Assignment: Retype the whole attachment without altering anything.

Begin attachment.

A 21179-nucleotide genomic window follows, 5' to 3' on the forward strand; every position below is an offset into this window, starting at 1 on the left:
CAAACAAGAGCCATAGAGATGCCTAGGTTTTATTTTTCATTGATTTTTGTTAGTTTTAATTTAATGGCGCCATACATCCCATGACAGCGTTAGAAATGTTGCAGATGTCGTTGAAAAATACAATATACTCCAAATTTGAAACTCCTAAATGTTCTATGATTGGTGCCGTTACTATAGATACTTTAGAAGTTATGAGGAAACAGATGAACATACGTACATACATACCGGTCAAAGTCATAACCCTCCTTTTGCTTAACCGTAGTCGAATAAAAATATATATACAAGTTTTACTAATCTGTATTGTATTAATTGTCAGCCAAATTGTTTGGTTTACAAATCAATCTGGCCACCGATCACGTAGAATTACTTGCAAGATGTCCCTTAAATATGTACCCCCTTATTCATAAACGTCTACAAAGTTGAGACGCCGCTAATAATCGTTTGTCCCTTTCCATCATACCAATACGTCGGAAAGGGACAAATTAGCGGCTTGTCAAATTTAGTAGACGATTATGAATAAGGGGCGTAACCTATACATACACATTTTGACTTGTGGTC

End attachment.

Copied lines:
A 21179-nucleotide genomic window follows, 5' to 3' on the forward strand; every position below is an offset into this window, starting at 1 on the left:
CAAACAAGAGCCATAGAGATGCCTAGGTTTTATTTTTCATTGATTTTTGTTAGTTTTAATTTAATGGCGCCATACATCCCATGACAGCGTTAGAAATGTTGCAGATGTCGTTGAAAAATACAATATACTCCAAATTTGAAACTCCTAAATGTTCTATGATTGGTGCCGTTACTATAGATACTTTAGAAGTTATGAGGAAACAGATGAACATACGTACATACATACCGGTCAAAGTCATAACCCTCCTTTTGCTTAACCGTAGTCGAATAAAAATATATATACAAGTTTTACTAATCTGTATTGTATTAATTGTCAGCCAAATTGTTTGGTTTACAAATCAATCTGGCCACCGATCACGTAGAATTACTTGCAAGATGTCCCTTAAATATGTACCCCCTTATTCATAAACGTCTACAAAGTTGAGACGCCGCTAATAATCGTTTGTCCCTTTCCATCATACCAATACGTCGGAAAGGGACAAATTAGCGGCTTGTCAAATTTAGTAGACGATTATGAATAAGGGGCGTAACCTATACATACACATTTTGACTTGTGGTC